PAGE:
Madrid in Crisis 6

One day I wanted to get a good laugh so I surfed around the internet for some information about financial backing for artists.  Talk of a joke.   Google came up with zero matches.  In reality I wanted to see just how bad it was for them because starving artists are just going to have to search elsewhere or get hungrier.  At least in this country of crisis.  Especially if you think you can get away with making a living being creative and talking about yourself, the way most do.  We don’t create for the sake of creativity; we create so that someone will tell what good we’ve done for humanity. We procreate with fecundity.

            So, I wanted to get a good kick out of things.  And I found my thrill.  The well is drier than a turkey sandwich three days after Thanksgiving.  Some of you may find that funny, but if you don’t, don’t worry, I understand.  You see apart for the grants from the government, which clearly isn’t swimming in it, inSpainit’s usually the banks, and in particular the savings banks, which shell out the bucks for sake of bettering the world and art.

            Now that many of these institutions have to seek bailouts to keep from taking the deep plunge all together, I can guarantee that the typical conceptual artist who sticks a TV from the 60s which shows scenes from Heidi while these large rubber tits (the kind you can get for costume parties…if you go to the kind of costumes parties I do, at least) hang from the antenna and six squashed apples lie on the floor, wand the work is called “Nuclear Mom”, is going to have to put an add in the classifieds and pray…a lot.  For sure.

           It’s tough for those banks, I tell you.  I read an article about them.  Many people expect that only the Caixa, a savings bank from Catalonia, will survive the crisis, lucky them, and will end up being the only major foundation able to get an endowment of some kind.  All the rest will have to give up their good social deeds.  And now the rest of us will have to pay our way into these places.  Just the thought of it!  The nerve.  InSpain, people don’t like to pay for these things.  Someone does.  Not us.  Health coverage, education, cable TV, nothing.  All has to be free.  And when it isn’t…here piracy flourishes.    That evening I went to the Casa Encendida, which belongs to CajaMadridsavings bank, at least for now.  This is one of the biggest banks in the country.  Originally it was a Monte de Piedad, which was a kind of charity pawn shop in that people could exchange their belongings of value for money and then retrieve later once the money was returned, the charitable part being that no interest was charged.  None whatsoever.  Of course, as a NGO perspective, that was wonderful, but the institution was often struggling to survive as the loanees, interest or not, could not return the credit.  That was when a savings bank was created as a parallel operation.  They still worked together.  One requirement of all saving banks inSpain, this may be true of theU.S.I really have no idea, is that they must allot a certain amount of their gains to social and artistic causes.  And they have been generous, I can promise you that.  The problem with CajaMadridis that it grouped together with about seven other savings banks two years ago to form Bankia, of which Caja Madrid held the largest stake.  Bania handled 38% of the mortgages in the country.  The rotting real estate credit problem hammered to conglomerate.  Instead of saving the system, it did it in and, as a result, sentSpain’s already delicate condition nearly spiraling out of control.  Earlier in 2012, everything fell apart. The President of Bankia at the time, Rodrigo Rato was reporting to investors that the bank had earned 328 million euros the year before.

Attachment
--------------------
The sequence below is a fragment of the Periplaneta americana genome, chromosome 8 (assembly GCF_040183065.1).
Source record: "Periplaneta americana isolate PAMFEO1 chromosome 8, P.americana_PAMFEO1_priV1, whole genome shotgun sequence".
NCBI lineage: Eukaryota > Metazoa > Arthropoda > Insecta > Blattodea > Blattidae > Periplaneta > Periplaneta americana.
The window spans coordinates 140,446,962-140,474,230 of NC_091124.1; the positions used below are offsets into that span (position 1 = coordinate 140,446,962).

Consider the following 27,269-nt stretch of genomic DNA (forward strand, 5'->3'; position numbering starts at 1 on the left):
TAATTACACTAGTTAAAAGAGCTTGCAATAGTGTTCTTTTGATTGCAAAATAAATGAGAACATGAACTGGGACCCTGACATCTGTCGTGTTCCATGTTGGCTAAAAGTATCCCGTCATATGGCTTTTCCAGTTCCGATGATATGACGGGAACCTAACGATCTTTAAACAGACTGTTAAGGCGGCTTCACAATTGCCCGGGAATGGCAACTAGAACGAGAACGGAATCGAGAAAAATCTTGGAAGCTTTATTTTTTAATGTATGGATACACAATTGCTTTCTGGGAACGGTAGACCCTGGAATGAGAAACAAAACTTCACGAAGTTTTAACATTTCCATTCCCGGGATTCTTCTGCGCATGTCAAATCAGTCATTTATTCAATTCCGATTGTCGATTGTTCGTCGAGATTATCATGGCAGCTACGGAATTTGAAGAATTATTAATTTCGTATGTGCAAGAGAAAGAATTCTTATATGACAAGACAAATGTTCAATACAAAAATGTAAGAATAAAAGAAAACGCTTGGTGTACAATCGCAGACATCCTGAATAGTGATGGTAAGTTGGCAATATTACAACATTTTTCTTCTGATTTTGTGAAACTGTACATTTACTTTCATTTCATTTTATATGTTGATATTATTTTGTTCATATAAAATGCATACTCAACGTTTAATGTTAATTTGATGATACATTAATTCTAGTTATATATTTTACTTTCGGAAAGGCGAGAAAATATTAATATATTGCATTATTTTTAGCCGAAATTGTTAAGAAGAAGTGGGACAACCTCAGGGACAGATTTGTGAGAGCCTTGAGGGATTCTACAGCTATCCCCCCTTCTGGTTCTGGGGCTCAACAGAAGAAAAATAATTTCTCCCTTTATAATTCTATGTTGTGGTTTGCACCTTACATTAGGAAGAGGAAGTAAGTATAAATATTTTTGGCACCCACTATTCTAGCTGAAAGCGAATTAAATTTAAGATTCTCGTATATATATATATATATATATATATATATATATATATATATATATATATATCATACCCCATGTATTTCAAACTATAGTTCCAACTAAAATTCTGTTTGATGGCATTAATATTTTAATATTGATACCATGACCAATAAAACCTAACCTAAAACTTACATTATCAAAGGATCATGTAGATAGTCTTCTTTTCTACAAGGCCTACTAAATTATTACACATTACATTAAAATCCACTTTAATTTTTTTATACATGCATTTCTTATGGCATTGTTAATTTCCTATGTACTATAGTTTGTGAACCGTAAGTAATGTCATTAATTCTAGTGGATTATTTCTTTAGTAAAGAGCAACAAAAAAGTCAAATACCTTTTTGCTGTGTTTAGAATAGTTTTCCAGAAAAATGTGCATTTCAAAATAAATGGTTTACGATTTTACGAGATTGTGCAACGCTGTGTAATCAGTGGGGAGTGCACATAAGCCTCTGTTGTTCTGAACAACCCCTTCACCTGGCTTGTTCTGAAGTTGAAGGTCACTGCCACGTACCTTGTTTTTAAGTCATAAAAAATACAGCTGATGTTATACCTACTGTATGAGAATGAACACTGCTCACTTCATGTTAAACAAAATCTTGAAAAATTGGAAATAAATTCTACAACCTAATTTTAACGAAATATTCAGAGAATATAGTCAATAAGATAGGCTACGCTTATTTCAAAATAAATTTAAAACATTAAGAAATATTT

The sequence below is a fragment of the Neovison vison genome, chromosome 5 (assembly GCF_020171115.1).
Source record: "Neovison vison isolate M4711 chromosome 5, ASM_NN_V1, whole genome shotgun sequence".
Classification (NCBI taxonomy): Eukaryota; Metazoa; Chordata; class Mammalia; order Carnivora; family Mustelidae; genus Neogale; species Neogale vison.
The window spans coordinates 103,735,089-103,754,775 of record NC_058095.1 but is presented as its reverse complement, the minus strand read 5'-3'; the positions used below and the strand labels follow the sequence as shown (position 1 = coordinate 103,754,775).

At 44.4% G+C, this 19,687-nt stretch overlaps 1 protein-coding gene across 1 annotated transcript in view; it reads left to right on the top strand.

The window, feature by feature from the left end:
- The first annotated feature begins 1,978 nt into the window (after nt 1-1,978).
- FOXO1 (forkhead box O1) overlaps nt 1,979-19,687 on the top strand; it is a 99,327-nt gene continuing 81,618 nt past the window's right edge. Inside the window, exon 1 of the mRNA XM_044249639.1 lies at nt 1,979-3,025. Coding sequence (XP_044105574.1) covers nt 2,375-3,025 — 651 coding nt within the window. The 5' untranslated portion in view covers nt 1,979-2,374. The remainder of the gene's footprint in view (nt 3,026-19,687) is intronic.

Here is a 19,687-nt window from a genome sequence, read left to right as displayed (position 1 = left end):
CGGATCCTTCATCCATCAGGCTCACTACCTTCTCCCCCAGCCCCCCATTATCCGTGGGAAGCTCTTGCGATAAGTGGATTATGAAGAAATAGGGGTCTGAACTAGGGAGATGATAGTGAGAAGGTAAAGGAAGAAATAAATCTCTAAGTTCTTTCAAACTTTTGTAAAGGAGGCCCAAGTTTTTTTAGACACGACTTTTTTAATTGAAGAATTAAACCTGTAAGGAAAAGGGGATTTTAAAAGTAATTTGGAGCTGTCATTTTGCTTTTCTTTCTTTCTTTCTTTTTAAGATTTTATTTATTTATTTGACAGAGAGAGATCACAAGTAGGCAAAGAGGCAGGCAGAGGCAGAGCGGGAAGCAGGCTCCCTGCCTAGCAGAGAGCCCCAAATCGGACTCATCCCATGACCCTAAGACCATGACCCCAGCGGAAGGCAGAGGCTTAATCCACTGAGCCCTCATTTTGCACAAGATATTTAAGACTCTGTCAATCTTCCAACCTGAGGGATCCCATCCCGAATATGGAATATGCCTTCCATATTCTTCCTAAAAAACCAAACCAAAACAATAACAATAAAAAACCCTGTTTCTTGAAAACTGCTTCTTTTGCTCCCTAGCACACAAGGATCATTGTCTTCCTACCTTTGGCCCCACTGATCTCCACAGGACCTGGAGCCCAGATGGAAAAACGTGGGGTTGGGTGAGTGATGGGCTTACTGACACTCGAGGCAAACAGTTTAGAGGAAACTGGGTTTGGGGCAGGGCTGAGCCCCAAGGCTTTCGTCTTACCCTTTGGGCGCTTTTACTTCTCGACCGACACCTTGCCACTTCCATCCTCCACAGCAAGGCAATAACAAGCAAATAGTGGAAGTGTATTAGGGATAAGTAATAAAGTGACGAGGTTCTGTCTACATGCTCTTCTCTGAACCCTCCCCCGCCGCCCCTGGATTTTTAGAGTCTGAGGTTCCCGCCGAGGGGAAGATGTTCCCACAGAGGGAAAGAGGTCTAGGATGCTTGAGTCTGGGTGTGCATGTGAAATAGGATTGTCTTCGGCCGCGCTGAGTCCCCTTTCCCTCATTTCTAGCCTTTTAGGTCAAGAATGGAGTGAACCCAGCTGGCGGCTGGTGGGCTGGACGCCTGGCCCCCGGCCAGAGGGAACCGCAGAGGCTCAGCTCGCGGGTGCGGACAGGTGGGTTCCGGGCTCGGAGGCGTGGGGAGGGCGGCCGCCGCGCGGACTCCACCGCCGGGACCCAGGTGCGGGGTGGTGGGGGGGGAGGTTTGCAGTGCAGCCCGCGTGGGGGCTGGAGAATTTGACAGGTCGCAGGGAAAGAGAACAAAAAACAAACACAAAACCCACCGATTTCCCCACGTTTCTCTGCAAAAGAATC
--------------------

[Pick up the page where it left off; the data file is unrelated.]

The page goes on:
That was n0t quite true.

         It turned out that institution had actually suffered losses of up to 4.2 billion euros.

        That’s when the country requested 100 billion euros in aid to stop essentially, the bleeding.  Bankia has been partially nationalized in an attempt to restore stability.

        The museum at the Casa Encendida was doing all right.  Lots of concetual artists on display Barkly hanging on.  They’ll have to be doing something else soon.  Then I went out and up to the Lavapiés area where hundreds of people were mounting stands for the fiestas that would be starting the next day.  They were in honor of San Lorenzo.  All the cafés and bars on the Calle Argumosa were packed.  I didn’t see an empty table.

        It was sunny and hot that day.  For sure.

       I called my friend who asked me over to watch a DVD on his outdoor terrace.  My plans for the day had come to an end.  He lives near Las Ventas, so I took a Circular Bus.  There is a stop at the end of the Ronda de Atocha.  It’s right across the street from the addition to the Reina Sofía.  The buildings there are dark and sooty.  I am convinced that they are the saddest place in the entire city.  Desolate.  Forlorn.  Forgotten.  I came to the conclusion that it was would be the perfect place to commit suicide.  Not that I was planning on it for that evening.  Just a thought.  Everyone needs to a place to go.  Or at least they should.

                The bus came and I got on.